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Windows XP Your Way: Some Useful Shortcuts
There are many shortcuts to help make using Windows faster and easier. Here are a few favorites.

On a previous page I discussed the mechanics of how to create new shortcuts. Here, I will give some specific examples. In addition to the obvious shortcuts to your favorite programs and folders, there are shortcuts for opening Windows functions and running other useful tasks. Some of these I have discussed in detail on other pages and I will just summarize these below without repeating all the details. Then I will give some of my other favorite time savers.

Where to find some useful shortcuts discussed on other pages

Control Panel shortcuts
Various functions found in the Control Panel can be close at hand with shortcuts. The page above discusses the details of many of them.
Rundll32.exe shortcuts
The file rundll32.exe can be used to carry out a whole panoply of Windows functions. Many of these can be made conveniently accessible with shortcuts. Details are given in the page cited above.
Windows Explorer shortcuts
With appropriate command line switches, shortcuts can be created to open Windows Explorer in a variety of starting folders and formats. Details of the switches and some useful examples are given on this page.

Some favorite shortcuts

In each case. these shortcuts are created by entering the appropriate command into the dialog box obtained from the "New" entry in the right-click context menu, The details are discussed on the previous page. The dialog box is shown below.

Shortcuts to shut down, log off or restart the system

Rather than take the several steps involved in going to Start-Turn Off Computer, some prefer to have a shortcut on the desktop to accomplish the task in one operation. In Windows 98/Me, this was done by using rundll32.exe. In Windows XP, there is a file specifically for shutdown. The file is Shutdown.exe and it is typically in C:\Windows\ System32\. (if your Windows directory is elsewhere than the C: drive, adjust accordingly.) Shortcuts to this file with appropriate switches can accomplish several tasks, including shutting down, restarting or logging off the current user. Shutting down or restarting has a default delay of 30 seconds. The delay time can be modified to nn seconds with the switch "t nn". Programs can be forced to shutdown without giving the usual warning by using the switch " f ". (Note that data may be lost in a forced shutdown.) The switches most likely to be used on a home PC are shown in the table below. A complete list can be obtained by opening a command prompt and entering "shutdown" (without quotes).

Switches for Shutdown.exe
Switch Function
-s Shutdown Windows
-r Restart Windows
-l Logoff current user
-t nn Change default delay to nn seconds
-f Force programs to shut down
-a Abort a shutdown or restart

The table below shows some command examples with corresponding switches. Enter the command into the line under "Type the location of the item" as shown in the figure above.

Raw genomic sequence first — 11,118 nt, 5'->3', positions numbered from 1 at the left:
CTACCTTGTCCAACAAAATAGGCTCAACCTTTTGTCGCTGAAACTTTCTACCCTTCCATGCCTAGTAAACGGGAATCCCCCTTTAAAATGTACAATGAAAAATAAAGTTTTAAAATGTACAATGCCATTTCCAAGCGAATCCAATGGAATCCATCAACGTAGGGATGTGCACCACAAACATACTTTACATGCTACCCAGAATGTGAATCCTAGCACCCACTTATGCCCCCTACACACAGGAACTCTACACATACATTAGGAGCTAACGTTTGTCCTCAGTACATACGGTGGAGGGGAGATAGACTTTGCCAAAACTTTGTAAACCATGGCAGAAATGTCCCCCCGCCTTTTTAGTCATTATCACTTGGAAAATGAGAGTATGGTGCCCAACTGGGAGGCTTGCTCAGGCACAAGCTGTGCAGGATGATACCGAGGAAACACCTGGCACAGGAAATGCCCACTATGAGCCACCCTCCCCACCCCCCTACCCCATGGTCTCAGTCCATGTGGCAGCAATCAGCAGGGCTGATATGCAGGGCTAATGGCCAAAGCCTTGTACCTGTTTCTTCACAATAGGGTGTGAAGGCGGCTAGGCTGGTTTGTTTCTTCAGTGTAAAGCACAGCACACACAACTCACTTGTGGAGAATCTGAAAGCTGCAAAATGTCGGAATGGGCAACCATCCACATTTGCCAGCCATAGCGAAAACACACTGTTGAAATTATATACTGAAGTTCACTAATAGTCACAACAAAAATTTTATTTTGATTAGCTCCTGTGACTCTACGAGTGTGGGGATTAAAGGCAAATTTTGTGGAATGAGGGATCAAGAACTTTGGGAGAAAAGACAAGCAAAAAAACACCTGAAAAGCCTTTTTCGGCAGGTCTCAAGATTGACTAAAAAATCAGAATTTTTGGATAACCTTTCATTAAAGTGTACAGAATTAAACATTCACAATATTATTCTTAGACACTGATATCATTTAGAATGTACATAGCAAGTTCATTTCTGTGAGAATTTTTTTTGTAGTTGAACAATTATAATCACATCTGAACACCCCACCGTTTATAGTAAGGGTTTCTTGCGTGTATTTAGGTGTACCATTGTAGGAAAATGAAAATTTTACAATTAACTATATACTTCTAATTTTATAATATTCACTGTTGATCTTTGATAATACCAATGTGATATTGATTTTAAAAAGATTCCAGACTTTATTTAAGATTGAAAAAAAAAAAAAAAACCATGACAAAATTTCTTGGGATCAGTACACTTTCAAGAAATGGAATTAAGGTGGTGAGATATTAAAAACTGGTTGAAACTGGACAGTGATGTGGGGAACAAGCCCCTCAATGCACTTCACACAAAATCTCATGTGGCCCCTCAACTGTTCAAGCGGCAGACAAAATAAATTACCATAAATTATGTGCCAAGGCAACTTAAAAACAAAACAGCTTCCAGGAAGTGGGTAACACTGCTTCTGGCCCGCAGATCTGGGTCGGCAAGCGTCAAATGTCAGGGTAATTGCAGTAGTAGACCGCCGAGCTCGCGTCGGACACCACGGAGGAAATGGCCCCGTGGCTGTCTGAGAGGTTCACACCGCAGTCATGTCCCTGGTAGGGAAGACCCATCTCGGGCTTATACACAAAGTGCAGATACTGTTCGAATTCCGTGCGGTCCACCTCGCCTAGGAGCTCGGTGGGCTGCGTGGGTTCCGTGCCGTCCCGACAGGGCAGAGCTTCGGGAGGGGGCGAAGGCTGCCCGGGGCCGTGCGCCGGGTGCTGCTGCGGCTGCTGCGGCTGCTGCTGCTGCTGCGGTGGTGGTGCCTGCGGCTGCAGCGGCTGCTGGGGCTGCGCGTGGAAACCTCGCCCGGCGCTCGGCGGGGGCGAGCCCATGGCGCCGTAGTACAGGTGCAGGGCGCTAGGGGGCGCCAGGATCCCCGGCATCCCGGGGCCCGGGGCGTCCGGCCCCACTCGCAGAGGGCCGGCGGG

Examples of shortcuts for Shutdown.exe
Function Command
Shutdown (with 30 second default delay) C:\Windows\ system32\shutdown.exe -s
Logoff C:\Windows\ system32\shutdown.exe -l
Restart (with 30 second default delay) C:\Windows\ system32\shutdown.exe -r
Shutdown (with delay set to zero) C:\Windows\ system32\shutdown.exe -s -t 0
Restart (with delay set to zero) C:\Windows\ system32\shutdown.exe -r -t 0

(If you are familiar with environment variables, note that all possible locations of the Windows directory can be covered by writing the base command as %WINDIR%\system32\shutdown.exe)

An easier way to edit Internet Explorer favorites

Arranging and editing the Favorites in Internet Explorer (IE) is a big chore if you use the primitive Organize Favorites function that is in the IE Favorites menu. Since IE Favorite are just files stored in a Favorites folder, they can be moved, renamed, and deleted in the same way as any group of files. Also, new subfolders can be created for new categories. However, Favorites are buried in the folder C:\Documents and Settings\{current user}\Favorites, so accessing them requires several steps. If you edit your Favorites as often as I do, you can use a Windows Explorer shortcut with the methods at the reference mentioned above. Create a shortcut which will open the expanded Favorites folder at the top of a Windows Explorer display. It is then easy to delete or rename or move Favorites from one subfolder to another or to create new subfolders. The command (including the environment variable %USERPROFILE% for the current user) is:

EXPLORER.EXE /e,/root,%USERPROFILE%\Favorites

Power management

If you are familiar with the power management features of your computer and Windows XP, there is a shortcut that may be useful. Depending on your system settings and capabilities, it may put your computer in "Standby" or in "Hibernate" mode. It is one of the Rundll32.exe shortcuts mentioned above.( I first found it in an article by Neil Rubenking.) The command is:

rundll32.exe PowrProf.dll,SetSuspendState

The part of the command following "rundll32.exe" is case-sensitive so be sure to use upper case where indicated.

Make a shortcut to System Restore

I try out a lot of system tweaks and new software and that means that I am frequently creating new System Restore points. Opening System Restore from the All Programs menu or from Control Panel is a bit tedious. So I prefer a shortcut. The command is

%SYSTEMROOT%\System32\restore\rstrui.exe


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